6-9 September: Tribal Art London
Marcuson & Hall
A carved Zulu vessel
Est. around £14,000
The tenth edition of London’s ethnographic art fair features this 19th-century vessel from the KwaZulu province of South Africa, offered by the Brussels-based dealer Marcuson & Hall. The wooden, lidded vessel stands around 35 cm tall and is carved with an abstract fluted interlace pattern, a signature trait of Zulu works of art. The vessel may have ended up in Europe when it was given by a chief or eminent person within the tribe to a visiting missionary; alternatively, it may have been produced specifically for the growing Western clientele for African works of art at the time. Although the exact function of the vessel is unknown, scholars note that similar lidded vessels were used to preserve and share tobacco, which was rarely consumed alone or outside of ceremonial gatherings. Comparable Zulu vessels “rarely appear on the market, and less and less so in recent years—very few have come up at auction in the last 20 years, but I do recall a similar but larger and more ornate piece fetching [around] €34,000 at Sotheby’s, Paris, in 2010”, the dealer Alan Marcuson told The Art Newspaper.
13 September: Made in Britain
Yellow footed bowl (around 1980) by Dame Lucie Rie
The house’s sale of British works of art includes a glazed stoneware bowl with a bronzed rim by the Austrian-born ceramist Dame Lucie Rie. The artist, who fled Vienna during the Nazi regime and settled in London in 1938, was acclaimed for her Modernist approach to ceramics, often fusing colourful textured glazes with traditional designs. This piece was owned by Emmanuel Cooper, a founding editor of Ceramic Review magazine, who frequently visited Rie’s studio in Albion Mews, Paddington, to discuss glazes over tea and cake. Appreciation for studio ceramics and Rie’s in particular is steadily rising among collectors who are “drawn to her colourful gem-like bowls or her iconic knitted designs, which have the painterly handling of Abstract Expressionist works of art”, says Robin Cawdron-Stewart, a specialist of the house’s Modern and post-war British art department. He adds, “Rie used colour like no European potter before her—the deep mustard yellow, a colour so British in tone, and wrinkled bronze rim showcase the alchemistic mastery that set her apart from her contemporaries and challenged the traditional divides between art and craft.”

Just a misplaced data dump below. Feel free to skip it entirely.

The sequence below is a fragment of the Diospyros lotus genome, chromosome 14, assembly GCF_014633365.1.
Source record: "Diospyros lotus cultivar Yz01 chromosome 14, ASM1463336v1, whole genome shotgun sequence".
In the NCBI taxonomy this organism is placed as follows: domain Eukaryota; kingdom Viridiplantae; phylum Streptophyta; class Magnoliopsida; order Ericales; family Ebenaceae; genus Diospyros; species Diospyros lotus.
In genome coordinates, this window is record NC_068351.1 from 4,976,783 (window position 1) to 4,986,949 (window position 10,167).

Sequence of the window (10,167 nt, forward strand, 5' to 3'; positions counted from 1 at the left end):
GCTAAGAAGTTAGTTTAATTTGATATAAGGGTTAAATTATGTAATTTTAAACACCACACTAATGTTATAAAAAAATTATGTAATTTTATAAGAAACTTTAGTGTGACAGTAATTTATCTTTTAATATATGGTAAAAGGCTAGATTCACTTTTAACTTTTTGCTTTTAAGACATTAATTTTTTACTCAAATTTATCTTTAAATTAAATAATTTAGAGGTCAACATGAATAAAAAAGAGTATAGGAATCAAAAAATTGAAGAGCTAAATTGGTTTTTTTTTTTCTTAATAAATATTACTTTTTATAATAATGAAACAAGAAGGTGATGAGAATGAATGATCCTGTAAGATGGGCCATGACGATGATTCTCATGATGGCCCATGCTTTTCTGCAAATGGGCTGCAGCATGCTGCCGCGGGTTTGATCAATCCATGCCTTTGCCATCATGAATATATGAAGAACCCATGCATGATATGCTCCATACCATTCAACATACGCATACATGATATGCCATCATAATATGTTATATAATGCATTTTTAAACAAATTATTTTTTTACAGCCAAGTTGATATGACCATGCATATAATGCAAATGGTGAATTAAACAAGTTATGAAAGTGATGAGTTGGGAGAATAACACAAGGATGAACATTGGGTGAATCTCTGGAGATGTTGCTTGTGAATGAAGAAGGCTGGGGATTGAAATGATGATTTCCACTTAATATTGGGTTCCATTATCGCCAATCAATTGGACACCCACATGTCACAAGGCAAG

London, New Bond Street
13 September: The South African Sale
The Red Dress (1949) by Irma Stern
Stern, the leading light of South African Modernism, is again the star of the house’s sale devoted to the category with The Red Dress, a racially and politically charged portrait depicting a Malay woman. Stern, who was born in South Africa of German descent and lived and worked intermittently in Europe throughout her life, often chose subjects whom she felt projected the syncretic soul of Africa. During apartheid, the Malay woman depicted in this work, shown in an assertive pose and wearing a bold red dress, belonged to a marginalised subcategory of ‘coloureds’, who ethnically originate from enslaved Javanese brought to South Africa from the Dutch East Indies in the 1600s. According to Giles Peppiatt, head of Bonhams’ South African art department, the artist “felt unsettled by Capetonian high society—at a time when the sitter would have been viewed as a second-class citizen, [this work] demonstrates a mutual understanding between the white European artist and her subject”. Another work from the same period, when Stern was at the height of her powers, Arab Priest (1949), achieved around £3m with premium in a 2011 sale in London, setting a record for the artist at auction.